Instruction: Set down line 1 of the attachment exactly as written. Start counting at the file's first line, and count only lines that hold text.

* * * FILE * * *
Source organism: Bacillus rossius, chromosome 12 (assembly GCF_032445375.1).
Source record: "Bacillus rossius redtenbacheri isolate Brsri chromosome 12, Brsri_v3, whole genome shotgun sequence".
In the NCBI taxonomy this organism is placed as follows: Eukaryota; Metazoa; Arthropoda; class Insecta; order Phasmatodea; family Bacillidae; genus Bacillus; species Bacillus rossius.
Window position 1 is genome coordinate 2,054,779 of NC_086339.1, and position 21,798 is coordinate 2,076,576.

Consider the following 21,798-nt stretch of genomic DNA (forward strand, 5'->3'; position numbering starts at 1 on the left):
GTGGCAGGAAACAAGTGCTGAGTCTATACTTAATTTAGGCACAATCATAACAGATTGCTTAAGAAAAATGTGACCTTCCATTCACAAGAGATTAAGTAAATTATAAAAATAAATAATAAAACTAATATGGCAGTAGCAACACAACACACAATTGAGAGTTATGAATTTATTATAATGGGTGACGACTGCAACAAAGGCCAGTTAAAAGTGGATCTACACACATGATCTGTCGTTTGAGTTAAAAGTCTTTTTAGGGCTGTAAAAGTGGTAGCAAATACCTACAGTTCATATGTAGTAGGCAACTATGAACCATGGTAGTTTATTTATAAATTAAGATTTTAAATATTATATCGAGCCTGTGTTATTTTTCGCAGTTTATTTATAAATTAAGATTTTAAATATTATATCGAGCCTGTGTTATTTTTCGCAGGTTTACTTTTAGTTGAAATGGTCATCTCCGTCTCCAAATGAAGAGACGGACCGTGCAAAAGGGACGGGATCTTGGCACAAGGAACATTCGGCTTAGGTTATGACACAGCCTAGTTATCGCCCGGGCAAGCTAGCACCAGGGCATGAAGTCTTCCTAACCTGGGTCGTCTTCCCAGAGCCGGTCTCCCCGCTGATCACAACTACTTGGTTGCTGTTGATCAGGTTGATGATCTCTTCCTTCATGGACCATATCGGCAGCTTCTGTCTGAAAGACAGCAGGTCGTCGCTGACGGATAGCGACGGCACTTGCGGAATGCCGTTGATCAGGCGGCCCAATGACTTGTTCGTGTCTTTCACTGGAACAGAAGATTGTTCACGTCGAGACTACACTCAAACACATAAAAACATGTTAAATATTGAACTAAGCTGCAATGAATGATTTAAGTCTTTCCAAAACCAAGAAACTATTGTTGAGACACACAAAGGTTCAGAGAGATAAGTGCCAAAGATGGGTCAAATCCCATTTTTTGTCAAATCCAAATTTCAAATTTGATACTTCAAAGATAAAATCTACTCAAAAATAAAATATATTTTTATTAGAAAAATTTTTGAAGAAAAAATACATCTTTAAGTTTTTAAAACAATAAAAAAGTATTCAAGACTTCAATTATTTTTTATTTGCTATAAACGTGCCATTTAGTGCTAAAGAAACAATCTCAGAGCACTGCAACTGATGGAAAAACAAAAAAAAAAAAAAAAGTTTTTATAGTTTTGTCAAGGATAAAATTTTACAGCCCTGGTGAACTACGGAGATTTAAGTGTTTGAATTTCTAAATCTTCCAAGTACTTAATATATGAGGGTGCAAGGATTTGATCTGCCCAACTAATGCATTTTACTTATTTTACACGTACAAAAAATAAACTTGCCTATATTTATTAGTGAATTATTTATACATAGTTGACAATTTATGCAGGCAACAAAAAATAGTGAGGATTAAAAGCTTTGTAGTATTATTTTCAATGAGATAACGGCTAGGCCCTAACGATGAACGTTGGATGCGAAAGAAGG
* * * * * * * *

Source organism: Bacillus rossius, chromosome 12 (assembly GCF_032445375.1).